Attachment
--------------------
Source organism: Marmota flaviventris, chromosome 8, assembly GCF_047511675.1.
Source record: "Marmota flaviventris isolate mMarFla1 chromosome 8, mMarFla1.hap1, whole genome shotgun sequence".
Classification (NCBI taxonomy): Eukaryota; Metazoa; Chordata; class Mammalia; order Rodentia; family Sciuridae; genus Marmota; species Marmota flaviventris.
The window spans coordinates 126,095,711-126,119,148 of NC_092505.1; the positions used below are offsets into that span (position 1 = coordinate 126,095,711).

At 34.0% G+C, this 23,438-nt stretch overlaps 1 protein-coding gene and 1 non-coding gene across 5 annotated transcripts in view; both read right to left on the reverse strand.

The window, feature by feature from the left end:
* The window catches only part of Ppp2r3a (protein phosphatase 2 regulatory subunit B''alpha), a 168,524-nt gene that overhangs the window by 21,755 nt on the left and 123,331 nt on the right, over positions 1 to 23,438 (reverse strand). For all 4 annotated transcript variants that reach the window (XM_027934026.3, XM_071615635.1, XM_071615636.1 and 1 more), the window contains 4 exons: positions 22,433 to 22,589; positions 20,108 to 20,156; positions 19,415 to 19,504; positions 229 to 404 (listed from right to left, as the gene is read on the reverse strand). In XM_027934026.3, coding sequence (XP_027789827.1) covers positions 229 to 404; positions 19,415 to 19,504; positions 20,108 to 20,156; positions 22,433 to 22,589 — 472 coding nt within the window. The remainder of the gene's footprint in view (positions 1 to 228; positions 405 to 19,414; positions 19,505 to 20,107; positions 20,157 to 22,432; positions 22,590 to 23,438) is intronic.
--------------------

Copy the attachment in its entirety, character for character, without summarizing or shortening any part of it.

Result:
Source organism: Marmota flaviventris, chromosome 8, assembly GCF_047511675.1.
Source record: "Marmota flaviventris isolate mMarFla1 chromosome 8, mMarFla1.hap1, whole genome shotgun sequence".
Classification (NCBI taxonomy): Eukaryota; Metazoa; Chordata; class Mammalia; order Rodentia; family Sciuridae; genus Marmota; species Marmota flaviventris.
The window spans coordinates 126,095,711-126,119,148 of NC_092505.1; the positions used below are offsets into that span (position 1 = coordinate 126,095,711).

At 34.0% G+C, this 23,438-nt stretch overlaps 1 protein-coding gene and 1 non-coding gene across 5 annotated transcripts in view; both read right to left on the reverse strand.

The window, feature by feature from the left end:
* The window catches only part of Ppp2r3a (protein phosphatase 2 regulatory subunit B''alpha), a 168,524-nt gene that overhangs the window by 21,755 nt on the left and 123,331 nt on the right, over positions 1 to 23,438 (reverse strand). For all 4 annotated transcript variants that reach the window (XM_027934026.3, XM_071615635.1, XM_071615636.1 and 1 more), the window contains 4 exons: positions 22,433 to 22,589; positions 20,108 to 20,156; positions 19,415 to 19,504; positions 229 to 404 (listed from right to left, as the gene is read on the reverse strand). In XM_027934026.3, coding sequence (XP_027789827.1) covers positions 229 to 404; positions 19,415 to 19,504; positions 20,108 to 20,156; positions 22,433 to 22,589 — 472 coding nt within the window. The remainder of the gene's footprint in view (positions 1 to 228; positions 405 to 19,414; positions 19,505 to 20,107; positions 20,157 to 22,432; positions 22,590 to 23,438) is intronic.